I don't know why my website loads reCaptcha -- I suspect it might be the newsletter sign-up form anti-spam functionality

    Yep, it looks like SendFox is initiating the request. That's valid then. I figured maybe it was all done through network headers, but captchas on forms are unfortunately pretty essential these days.

    Best of luck with your new project.

    1 vote
  20. Comment on Better reply features in ~tildes

    Wes
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    Just a few points from a web dev to possibly clear up some misconceptions. Tildes doesn't actually have a spoiler tag. There is an open issue to add one, but unfortunately development is mostly...

    Just a few points from a web dev to possibly clear up some misconceptions.

    Tildes doesn't actually have a spoiler tag. There is an open issue to add one, but unfortunately development is mostly stalled right now.

    The tag you're describing is for summarizing long text and allowing expansion for details, sometimes called an accordion. It's been somewhat co-opted by the community to act as a spoiler tag because it does allow you to hide information. That said, it's not well-suited to this purpose. Its text still shows in topic previews, and it's exclusively a block-level element, meaning it can't be used inline >!like this!< would be.

    I think it'd be okay to add the word Spoiler to the docs to make it easily searchable until there's a better solution, but it's best not to think of summary/details blocks as dedicated spoiler tags. They're just a kludge.

    As for the ability to grab and resize text boxes, that isn't really a website feature so much as a browser feature. They're added automatically, so a lot of websites have issues where dropping the corner underneath another element will lose it. That said, there are still ways developers can influence its behaviour. Setting a min and max width on the textbox itself will hardcode certain limits. The trick would be setting a max width equal to the page's width, before the scrollbar is visible. Alternatively, the resize property can lock it to vertical resizing only, though that may not be a preferred solution.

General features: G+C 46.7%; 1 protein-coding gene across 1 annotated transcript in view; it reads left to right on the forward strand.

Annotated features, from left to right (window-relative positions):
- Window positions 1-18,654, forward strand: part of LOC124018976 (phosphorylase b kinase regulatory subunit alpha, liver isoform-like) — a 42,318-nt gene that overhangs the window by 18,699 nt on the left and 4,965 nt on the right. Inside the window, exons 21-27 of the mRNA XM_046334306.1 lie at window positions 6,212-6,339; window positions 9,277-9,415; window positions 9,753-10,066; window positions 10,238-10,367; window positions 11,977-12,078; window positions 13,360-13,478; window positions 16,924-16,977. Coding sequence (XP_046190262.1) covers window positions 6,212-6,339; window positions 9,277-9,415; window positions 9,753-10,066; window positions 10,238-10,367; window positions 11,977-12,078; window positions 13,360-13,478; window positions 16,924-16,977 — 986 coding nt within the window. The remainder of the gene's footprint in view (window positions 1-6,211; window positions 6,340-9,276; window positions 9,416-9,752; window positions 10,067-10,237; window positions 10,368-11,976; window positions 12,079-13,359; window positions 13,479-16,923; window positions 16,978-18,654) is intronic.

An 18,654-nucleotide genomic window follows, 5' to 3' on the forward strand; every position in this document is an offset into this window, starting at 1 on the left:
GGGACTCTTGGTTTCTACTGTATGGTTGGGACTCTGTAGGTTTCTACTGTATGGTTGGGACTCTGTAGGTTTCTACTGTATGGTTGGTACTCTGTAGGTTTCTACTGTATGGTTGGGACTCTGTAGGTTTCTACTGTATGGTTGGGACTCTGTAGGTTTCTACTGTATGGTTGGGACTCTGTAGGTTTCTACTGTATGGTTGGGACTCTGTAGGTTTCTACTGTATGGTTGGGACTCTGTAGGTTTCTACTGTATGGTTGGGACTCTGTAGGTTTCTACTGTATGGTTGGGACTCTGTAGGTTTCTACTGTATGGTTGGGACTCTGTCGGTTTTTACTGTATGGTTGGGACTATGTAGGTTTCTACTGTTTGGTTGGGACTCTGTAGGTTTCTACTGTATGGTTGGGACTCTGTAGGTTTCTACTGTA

Regarding the live preview, personally I find those quite distracting while typing and prefer Tildes' solution of having a second tab for Previews. Though I recognize that I've been using Markdown for 15 years and only need a quick check at the end of complex comments, and that others might benefit more from immediate feedback. I feel like that might be a good candidate for an extension, though because the Preview is server-sided it could increase the server costs by updating it on live keystrokes.

    Another user pointed out the Formatting Toolbar userscript already, so I'll not go over it. Though there are a number of other extensions and scripts available for Tildes here.

    23 votes